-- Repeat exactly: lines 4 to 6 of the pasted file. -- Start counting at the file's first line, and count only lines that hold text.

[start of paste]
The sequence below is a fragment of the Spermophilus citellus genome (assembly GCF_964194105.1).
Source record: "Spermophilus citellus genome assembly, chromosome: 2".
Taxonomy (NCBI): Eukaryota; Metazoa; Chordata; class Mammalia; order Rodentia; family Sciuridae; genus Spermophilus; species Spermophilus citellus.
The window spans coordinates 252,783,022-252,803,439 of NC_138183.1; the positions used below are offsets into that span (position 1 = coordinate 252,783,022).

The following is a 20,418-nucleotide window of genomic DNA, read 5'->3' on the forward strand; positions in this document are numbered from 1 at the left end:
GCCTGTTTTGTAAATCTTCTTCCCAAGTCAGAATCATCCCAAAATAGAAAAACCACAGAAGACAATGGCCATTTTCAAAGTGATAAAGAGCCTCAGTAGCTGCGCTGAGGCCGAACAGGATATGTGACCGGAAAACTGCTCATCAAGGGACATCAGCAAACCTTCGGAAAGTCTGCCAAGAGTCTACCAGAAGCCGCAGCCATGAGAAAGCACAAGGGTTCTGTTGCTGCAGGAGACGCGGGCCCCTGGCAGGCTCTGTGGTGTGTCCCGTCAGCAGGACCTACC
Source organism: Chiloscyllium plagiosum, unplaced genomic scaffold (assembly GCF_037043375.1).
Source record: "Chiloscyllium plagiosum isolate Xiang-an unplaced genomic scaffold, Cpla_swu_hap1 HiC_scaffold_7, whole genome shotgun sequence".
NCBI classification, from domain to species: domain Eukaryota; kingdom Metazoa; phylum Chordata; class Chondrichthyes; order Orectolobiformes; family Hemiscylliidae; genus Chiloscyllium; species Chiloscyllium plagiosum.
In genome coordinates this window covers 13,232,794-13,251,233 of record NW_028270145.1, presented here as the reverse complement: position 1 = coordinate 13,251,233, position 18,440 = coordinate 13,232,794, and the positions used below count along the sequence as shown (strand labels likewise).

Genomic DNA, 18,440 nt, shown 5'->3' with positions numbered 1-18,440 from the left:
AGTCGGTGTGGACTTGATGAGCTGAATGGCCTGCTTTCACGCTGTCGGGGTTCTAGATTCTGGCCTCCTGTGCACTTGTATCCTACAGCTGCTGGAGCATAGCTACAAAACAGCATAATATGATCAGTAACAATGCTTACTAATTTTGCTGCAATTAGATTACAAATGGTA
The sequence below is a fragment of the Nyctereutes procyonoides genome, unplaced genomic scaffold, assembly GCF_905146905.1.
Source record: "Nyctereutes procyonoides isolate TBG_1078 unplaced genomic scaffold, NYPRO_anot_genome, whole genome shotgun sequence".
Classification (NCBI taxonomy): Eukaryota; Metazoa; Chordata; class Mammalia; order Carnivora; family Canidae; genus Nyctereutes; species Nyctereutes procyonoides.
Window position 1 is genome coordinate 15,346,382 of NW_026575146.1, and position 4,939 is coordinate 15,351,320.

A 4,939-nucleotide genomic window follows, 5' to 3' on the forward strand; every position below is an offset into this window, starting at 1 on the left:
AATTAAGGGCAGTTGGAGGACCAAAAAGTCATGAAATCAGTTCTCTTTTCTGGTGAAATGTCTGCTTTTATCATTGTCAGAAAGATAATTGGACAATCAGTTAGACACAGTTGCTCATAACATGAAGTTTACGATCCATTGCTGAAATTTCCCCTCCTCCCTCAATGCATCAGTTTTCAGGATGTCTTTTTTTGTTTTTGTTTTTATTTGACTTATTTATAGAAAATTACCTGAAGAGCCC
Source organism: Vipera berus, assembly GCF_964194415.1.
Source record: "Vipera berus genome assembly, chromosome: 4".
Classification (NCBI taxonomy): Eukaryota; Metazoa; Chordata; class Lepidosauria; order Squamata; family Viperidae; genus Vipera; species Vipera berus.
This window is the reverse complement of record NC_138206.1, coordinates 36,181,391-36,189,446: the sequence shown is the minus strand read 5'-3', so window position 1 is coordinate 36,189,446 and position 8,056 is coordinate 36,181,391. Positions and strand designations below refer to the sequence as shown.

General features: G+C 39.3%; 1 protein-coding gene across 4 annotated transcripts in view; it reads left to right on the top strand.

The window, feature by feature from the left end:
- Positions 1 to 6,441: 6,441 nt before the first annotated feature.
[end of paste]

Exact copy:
The window spans coordinates 252,783,022-252,803,439 of NC_138183.1; the positions used below are offsets into that span (position 1 = coordinate 252,783,022).

The following is a 20,418-nucleotide window of genomic DNA, read 5'->3' on the forward strand; positions in this document are numbered from 1 at the left end:
GCCTGTTTTGTAAATCTTCTTCCCAAGTCAGAATCATCCCAAAATAGAAAAACCACAGAAGACAATGGCCATTTTCAAAGTGATAAAGAGCCTCAGTAGCTGCGCTGAGGCCGAACAGGATATGTGACCGGAAAACTGCTCATCAAGGGACATCAGCAAACCTTCGGAAAGTCTGCCAAGAGTCTACCAGAAGCCGCAGCCATGAGAAAGCACAAGGGTTCTGTTGCTGCAGGAGACGCGGGCCCCTGGCAGGCTCTGTGGTGTGTCCCGTCAGCAGGACCTACC